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Cars: Other Racing
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Tamiya 1/24 scale Porsche 956
Joel_W
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Posted: Thursday, January 31, 2019 - 11:47 AM UTC

Quoted Text

Fantastic work Joel, the body looks immaculate, really makes me want to start my Toyota GT-One that I just bought.
Andy



Andy,
Thanks for stopping by and liking what I've accomplished so far. It's much appreciated.

I'd love to follow your Toyota GT-1 build. the site is really starting to hop these days.

Joel
Joel_W
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Posted: Monday, February 04, 2019 - 07:26 AM UTC
I spent the last week continuing the process of finishing the two part shell now that the decaling has been completed. I gave the decals a good 72 hrs to fully dry and cure. The next step was to clear coat the entire body.

I've resisted the move to any of the 2K Urethane systems, as being old school I still prefer to shoot clear gloss lacquer. My preferred clear is Mr. Hobby's Mr.Color lacquer clear #46. Unfortunately, it only comes in 10ml bottles, so I try to stock pile it, as it's not always the easiest clear to get when I need it. I thin it with Mr. Hobby's Mr. Color #400 leveling lacquer thinner @ a 2:3 ratio. I air brush this at a flow rate of 20 psi. My usual method is two tack coats, then three wet coats with 10 min between wet coats. The leveling thinner really does an amazing job.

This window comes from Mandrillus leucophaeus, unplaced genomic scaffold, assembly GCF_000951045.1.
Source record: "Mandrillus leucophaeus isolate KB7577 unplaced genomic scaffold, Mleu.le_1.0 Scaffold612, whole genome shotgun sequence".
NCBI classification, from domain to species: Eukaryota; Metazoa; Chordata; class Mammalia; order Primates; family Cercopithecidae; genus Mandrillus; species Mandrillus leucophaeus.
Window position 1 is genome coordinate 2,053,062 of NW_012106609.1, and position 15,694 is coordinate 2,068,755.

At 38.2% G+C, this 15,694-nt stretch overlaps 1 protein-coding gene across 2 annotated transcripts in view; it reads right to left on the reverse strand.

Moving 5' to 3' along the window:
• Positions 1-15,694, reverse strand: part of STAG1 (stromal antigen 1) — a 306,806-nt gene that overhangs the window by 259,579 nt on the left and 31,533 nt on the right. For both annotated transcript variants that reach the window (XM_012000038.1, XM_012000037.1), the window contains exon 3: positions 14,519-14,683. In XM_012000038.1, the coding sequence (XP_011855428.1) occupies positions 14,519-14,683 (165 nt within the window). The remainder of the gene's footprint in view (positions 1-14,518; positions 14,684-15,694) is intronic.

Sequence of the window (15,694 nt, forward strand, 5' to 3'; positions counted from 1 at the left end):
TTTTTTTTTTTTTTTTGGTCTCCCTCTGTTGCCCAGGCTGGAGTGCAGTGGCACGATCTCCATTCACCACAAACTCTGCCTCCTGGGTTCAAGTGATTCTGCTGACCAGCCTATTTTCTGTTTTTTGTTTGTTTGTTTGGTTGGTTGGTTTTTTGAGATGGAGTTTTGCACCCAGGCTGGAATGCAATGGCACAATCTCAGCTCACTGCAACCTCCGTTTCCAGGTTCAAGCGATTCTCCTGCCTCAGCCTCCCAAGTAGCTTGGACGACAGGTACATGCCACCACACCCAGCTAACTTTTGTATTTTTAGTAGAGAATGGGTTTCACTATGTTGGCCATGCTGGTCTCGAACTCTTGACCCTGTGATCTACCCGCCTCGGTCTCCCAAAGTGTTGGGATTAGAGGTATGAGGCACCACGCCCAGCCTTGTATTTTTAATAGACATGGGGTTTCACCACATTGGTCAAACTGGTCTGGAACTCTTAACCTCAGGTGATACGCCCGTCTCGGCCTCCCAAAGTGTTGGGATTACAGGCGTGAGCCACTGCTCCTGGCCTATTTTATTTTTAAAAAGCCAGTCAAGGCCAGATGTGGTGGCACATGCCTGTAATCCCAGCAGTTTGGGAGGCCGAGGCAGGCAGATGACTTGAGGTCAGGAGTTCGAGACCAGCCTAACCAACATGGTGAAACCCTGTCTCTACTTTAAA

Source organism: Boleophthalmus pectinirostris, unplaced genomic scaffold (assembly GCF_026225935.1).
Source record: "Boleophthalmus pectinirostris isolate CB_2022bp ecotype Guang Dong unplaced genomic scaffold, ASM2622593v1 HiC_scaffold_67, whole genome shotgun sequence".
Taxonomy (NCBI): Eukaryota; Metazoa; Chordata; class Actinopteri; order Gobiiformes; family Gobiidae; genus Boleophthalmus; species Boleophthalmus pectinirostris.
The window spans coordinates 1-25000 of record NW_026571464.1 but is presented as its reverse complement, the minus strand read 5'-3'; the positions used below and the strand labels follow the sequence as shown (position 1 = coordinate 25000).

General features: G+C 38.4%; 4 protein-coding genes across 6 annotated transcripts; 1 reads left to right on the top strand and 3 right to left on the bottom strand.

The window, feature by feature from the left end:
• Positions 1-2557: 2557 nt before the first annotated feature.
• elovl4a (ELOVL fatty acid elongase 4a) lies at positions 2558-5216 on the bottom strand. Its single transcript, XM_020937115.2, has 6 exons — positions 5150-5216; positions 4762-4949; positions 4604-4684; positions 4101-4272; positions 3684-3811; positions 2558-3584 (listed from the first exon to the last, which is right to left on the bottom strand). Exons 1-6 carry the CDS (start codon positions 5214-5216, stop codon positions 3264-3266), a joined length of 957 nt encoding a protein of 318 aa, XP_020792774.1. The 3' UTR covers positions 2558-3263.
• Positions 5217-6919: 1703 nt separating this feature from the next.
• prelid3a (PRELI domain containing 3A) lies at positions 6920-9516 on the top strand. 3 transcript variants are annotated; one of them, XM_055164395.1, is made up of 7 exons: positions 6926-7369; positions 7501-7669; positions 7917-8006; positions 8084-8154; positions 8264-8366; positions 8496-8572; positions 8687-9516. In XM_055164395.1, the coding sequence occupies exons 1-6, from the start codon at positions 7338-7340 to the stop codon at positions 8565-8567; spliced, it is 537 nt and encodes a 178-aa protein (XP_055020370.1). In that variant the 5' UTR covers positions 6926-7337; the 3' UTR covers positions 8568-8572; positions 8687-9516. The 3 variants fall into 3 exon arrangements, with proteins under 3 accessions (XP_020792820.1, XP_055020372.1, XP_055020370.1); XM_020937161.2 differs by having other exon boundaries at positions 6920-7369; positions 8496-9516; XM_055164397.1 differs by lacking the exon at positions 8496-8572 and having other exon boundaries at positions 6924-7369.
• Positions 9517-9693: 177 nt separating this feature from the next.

I let the clear coat dry and cure for 72 hours, then I start the polishing out of the clear coat.

1-Lightly rubbing out the clear for a smooth surface with Tamiya #3,000 sponge wet.

2- Next comes the Gravity 3 part polishing system from course to fine.

3- And finally the Gravity Carnauba wax. I'll leave a 2nd coat for when the build is finally finished.

Here's a few pictures greater then 1:1. Notice the smoothness and shine of the paint. To say the least, I'm more then satisfied.